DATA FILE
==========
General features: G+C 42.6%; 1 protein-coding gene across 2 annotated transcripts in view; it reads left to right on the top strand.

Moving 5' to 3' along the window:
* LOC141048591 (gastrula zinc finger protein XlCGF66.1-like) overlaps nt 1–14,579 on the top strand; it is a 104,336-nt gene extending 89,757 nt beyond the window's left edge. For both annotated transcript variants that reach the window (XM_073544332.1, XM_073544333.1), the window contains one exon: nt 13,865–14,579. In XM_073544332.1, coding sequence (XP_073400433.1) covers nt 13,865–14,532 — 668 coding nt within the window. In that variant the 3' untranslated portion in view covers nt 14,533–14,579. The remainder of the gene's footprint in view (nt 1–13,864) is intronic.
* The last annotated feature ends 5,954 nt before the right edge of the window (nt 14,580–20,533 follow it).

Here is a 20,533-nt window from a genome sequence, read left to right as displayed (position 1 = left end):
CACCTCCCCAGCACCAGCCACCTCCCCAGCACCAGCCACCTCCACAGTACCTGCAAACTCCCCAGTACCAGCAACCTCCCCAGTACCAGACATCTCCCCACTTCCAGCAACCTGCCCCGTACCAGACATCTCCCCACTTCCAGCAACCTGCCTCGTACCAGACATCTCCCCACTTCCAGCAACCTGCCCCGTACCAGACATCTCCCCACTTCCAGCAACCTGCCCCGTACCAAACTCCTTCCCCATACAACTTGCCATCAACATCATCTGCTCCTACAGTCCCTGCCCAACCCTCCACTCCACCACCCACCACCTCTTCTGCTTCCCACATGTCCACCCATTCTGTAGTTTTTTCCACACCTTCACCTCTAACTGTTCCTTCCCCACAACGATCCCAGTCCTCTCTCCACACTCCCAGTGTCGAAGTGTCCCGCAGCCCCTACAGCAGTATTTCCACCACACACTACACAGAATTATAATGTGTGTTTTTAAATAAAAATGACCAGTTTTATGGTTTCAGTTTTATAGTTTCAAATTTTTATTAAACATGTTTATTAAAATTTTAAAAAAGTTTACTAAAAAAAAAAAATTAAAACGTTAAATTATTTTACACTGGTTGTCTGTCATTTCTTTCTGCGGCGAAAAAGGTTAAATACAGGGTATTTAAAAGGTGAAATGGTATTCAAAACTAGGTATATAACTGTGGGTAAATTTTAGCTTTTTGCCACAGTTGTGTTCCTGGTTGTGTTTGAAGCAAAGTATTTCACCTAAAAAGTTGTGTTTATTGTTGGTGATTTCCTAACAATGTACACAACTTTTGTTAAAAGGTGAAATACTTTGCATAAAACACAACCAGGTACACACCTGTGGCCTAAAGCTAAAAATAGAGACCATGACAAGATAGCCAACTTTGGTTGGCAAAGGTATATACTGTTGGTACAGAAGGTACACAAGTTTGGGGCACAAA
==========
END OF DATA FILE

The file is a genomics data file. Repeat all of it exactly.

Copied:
General features: G+C 42.6%; 1 protein-coding gene across 2 annotated transcripts in view; it reads left to right on the top strand.

Moving 5' to 3' along the window:
* LOC141048591 (gastrula zinc finger protein XlCGF66.1-like) overlaps nt 1–14,579 on the top strand; it is a 104,336-nt gene extending 89,757 nt beyond the window's left edge. For both annotated transcript variants that reach the window (XM_073544332.1, XM_073544333.1), the window contains one exon: nt 13,865–14,579. In XM_073544332.1, coding sequence (XP_073400433.1) covers nt 13,865–14,532 — 668 coding nt within the window. In that variant the 3' untranslated portion in view covers nt 14,533–14,579. The remainder of the gene's footprint in view (nt 1–13,864) is intronic.
* The last annotated feature ends 5,954 nt before the right edge of the window (nt 14,580–20,533 follow it).

Here is a 20,533-nt window from a genome sequence, read left to right as displayed (position 1 = left end):
CACCTCCCCAGCACCAGCCACCTCCCCAGCACCAGCCACCTCCACAGTACCTGCAAACTCCCCAGTACCAGCAACCTCCCCAGTACCAGACATCTCCCCACTTCCAGCAACCTGCCCCGTACCAGACATCTCCCCACTTCCAGCAACCTGCCTCGTACCAGACATCTCCCCACTTCCAGCAACCTGCCCCGTACCAGACATCTCCCCACTTCCAGCAACCTGCCCCGTACCAAACTCCTTCCCCATACAACTTGCCATCAACATCATCTGCTCCTACAGTCCCTGCCCAACCCTCCACTCCACCACCCACCACCTCTTCTGCTTCCCACATGTCCACCCATTCTGTAGTTTTTTCCACACCTTCACCTCTAACTGTTCCTTCCCCACAACGATCCCAGTCCTCTCTCCACACTCCCAGTGTCGAAGTGTCCCGCAGCCCCTACAGCAGTATTTCCACCACACACTACACAGAATTATAATGTGTGTTTTTAAATAAAAATGACCAGTTTTATGGTTTCAGTTTTATAGTTTCAAATTTTTATTAAACATGTTTATTAAAATTTTAAAAAAGTTTACTAAAAAAAAAAAATTAAAACGTTAAATTATTTTACACTGGTTGTCTGTCATTTCTTTCTGCGGCGAAAAAGGTTAAATACAGGGTATTTAAAAGGTGAAATGGTATTCAAAACTAGGTATATAACTGTGGGTAAATTTTAGCTTTTTGCCACAGTTGTGTTCCTGGTTGTGTTTGAAGCAAAGTATTTCACCTAAAAAGTTGTGTTTATTGTTGGTGATTTCCTAACAATGTACACAACTTTTGTTAAAAGGTGAAATACTTTGCATAAAACACAACCAGGTACACACCTGTGGCCTAAAGCTAAAAATAGAGACCATGACAAGATAGCCAACTTTGGTTGGCAAAGGTATATACTGTTGGTACAGAAGGTACACAAGTTTGGGGCACAAA